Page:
A bill which seeks to repeal the
Defense of Marriage Act (DOMA) continues to attract new co-sponsors.
The law, signed by President Bill
Clinton in 1996, defines marriage as a heterosexual union for federal
agencies and allows states to ignore gay marriages performed in other
states. DOMA bars legally married gay and lesbian couples from
accessing federal benefits, including Social Security and pensions.
With the sponsorship of Democratic
Senator Dianne Feinstein, the bill cleared a Senate panel last year.
“A year after introducing this
historic legislation, our movement to repeal DOMA and bring federal
law into the 21st century has made unprecedented strides,”
said New York Congressman Jerry Nadler, the sponsor of the bill in
the House. “We have seen the Senate introduce its counterpart,
hold the first ever hearing on the legislation, and pass it out of
the Senate Judiciary Committee. President Obama has now endorsed our
bill, the federal courts are hearing major cases challenging DOMA,
and two federal courts already have declared it unconstitutional.
Meanwhile, eight states and the District of Columbia have embraced
marriage equality. Every day, we are closer to sending this shameful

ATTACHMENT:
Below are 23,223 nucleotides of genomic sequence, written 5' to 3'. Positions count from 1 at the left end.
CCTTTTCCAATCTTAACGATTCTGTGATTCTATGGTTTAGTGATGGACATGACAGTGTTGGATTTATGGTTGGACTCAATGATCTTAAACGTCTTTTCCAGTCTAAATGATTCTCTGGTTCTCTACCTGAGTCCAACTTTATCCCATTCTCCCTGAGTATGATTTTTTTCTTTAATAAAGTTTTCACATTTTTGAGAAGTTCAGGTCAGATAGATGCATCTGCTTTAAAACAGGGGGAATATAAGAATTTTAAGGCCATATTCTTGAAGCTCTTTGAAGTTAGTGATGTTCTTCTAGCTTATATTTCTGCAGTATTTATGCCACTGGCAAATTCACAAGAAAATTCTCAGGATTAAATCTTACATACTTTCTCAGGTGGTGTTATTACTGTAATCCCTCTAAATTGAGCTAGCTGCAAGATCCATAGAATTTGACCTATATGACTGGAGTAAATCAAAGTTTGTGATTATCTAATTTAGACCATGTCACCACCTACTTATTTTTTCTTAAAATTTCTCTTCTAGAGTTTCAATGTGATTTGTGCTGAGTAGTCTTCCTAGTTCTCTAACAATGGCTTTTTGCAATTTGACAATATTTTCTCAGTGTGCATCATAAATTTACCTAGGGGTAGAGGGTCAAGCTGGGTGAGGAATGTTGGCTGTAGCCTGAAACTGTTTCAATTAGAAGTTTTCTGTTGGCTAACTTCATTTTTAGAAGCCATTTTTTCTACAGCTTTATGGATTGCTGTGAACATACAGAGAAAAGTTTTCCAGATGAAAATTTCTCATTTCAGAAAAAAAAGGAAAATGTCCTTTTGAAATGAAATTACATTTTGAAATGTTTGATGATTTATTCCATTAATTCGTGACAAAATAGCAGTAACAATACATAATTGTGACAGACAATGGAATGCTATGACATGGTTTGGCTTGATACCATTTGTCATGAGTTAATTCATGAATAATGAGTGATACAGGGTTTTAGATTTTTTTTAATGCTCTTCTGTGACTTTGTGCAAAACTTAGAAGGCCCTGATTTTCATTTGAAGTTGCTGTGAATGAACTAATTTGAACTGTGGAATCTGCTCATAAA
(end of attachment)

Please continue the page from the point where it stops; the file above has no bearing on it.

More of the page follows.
law into the history books and ensuring that all married couples have
the support and respect from their government that their families
The latest House members to endorse the
legislation are Representatives Suzanne Bonamici of Oregon, Hansen
Clarke of Michigan and Steve Cohen of Tennessee. The total number of
co-sponsors in the House and Senate are 140 and 31, respectively.
“Representatives Bonamici, Clarke and
Cohen are joining with their House and Senate colleagues to end
government discrimination against loving and committed gay and
lesbian couples,” said Jo Ellen Deutsch, federal director for
Freedom to Marry. “As we work to win more freedom to marry
victories in states across the country, Freedom to Marry will also
keep making the case on the Hill to overturn DOMA and ensure that
lawful marriages celebrated in the states are once again respected by
the federal government.”
President Barack Obama last year
instructed the Department of Justice to no longer defend the statute
in federal court. However, the Republican-led House intervened to